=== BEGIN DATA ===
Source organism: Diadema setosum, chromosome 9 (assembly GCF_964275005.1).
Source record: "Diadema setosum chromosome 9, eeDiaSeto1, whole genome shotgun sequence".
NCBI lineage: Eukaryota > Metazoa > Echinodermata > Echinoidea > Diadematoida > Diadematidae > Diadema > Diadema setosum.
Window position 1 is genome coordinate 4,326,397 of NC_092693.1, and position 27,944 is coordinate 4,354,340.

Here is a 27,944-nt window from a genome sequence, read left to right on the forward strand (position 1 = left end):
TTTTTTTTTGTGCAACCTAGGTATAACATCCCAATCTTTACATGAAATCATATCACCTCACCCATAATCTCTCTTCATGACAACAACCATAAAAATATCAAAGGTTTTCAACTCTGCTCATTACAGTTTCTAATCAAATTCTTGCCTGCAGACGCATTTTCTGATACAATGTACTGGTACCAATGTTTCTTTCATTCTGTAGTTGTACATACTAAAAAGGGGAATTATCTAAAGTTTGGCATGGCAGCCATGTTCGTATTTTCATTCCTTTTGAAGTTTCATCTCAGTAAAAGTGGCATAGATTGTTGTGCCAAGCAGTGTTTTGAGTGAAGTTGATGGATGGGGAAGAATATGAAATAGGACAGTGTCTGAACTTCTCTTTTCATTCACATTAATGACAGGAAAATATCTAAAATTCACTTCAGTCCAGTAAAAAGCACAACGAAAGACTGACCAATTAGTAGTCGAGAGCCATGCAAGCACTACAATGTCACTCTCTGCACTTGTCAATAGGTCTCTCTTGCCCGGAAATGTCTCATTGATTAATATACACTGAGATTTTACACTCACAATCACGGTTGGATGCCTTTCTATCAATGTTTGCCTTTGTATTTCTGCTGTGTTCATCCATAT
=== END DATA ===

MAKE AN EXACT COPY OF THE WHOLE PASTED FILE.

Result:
Source organism: Diadema setosum, chromosome 9 (assembly GCF_964275005.1).
Source record: "Diadema setosum chromosome 9, eeDiaSeto1, whole genome shotgun sequence".
NCBI lineage: Eukaryota > Metazoa > Echinodermata > Echinoidea > Diadematoida > Diadematidae > Diadema > Diadema setosum.
Window position 1 is genome coordinate 4,326,397 of NC_092693.1, and position 27,944 is coordinate 4,354,340.

Here is a 27,944-nt window from a genome sequence, read left to right on the forward strand (position 1 = left end):
TTTTTTTTTGTGCAACCTAGGTATAACATCCCAATCTTTACATGAAATCATATCACCTCACCCATAATCTCTCTTCATGACAACAACCATAAAAATATCAAAGGTTTTCAACTCTGCTCATTACAGTTTCTAATCAAATTCTTGCCTGCAGACGCATTTTCTGATACAATGTACTGGTACCAATGTTTCTTTCATTCTGTAGTTGTACATACTAAAAAGGGGAATTATCTAAAGTTTGGCATGGCAGCCATGTTCGTATTTTCATTCCTTTTGAAGTTTCATCTCAGTAAAAGTGGCATAGATTGTTGTGCCAAGCAGTGTTTTGAGTGAAGTTGATGGATGGGGAAGAATATGAAATAGGACAGTGTCTGAACTTCTCTTTTCATTCACATTAATGACAGGAAAATATCTAAAATTCACTTCAGTCCAGTAAAAAGCACAACGAAAGACTGACCAATTAGTAGTCGAGAGCCATGCAAGCACTACAATGTCACTCTCTGCACTTGTCAATAGGTCTCTCTTGCCCGGAAATGTCTCATTGATTAATATACACTGAGATTTTACACTCACAATCACGGTTGGATGCCTTTCTATCAATGTTTGCCTTTGTATTTCTGCTGTGTTCATCCATAT